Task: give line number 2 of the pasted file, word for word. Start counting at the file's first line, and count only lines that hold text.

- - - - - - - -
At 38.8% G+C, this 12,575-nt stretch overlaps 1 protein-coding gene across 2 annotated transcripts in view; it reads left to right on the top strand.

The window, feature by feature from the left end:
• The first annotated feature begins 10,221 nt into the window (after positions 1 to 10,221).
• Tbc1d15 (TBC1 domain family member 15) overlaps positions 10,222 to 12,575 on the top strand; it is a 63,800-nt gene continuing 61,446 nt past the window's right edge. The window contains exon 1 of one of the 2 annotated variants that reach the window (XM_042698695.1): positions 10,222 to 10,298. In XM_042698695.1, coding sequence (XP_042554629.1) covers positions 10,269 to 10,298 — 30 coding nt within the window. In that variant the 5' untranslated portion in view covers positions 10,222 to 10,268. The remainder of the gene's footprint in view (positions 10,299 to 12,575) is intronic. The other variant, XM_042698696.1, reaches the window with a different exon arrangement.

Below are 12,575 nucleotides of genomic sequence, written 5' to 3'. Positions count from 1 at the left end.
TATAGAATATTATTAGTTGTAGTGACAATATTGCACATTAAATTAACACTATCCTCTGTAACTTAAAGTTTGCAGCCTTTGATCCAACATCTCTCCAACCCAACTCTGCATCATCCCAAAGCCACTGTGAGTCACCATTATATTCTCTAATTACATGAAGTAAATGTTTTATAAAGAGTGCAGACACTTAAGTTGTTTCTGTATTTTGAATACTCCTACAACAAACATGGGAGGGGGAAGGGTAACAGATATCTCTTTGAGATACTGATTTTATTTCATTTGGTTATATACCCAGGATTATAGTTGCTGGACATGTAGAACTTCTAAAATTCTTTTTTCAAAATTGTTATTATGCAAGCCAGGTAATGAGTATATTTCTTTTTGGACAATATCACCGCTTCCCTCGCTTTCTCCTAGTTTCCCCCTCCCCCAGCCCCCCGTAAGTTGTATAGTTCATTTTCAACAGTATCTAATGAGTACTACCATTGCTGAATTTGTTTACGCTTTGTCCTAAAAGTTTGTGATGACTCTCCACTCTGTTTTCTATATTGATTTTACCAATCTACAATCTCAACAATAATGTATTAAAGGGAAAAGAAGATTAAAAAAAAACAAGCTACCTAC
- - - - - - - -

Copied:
The window, feature by feature from the left end: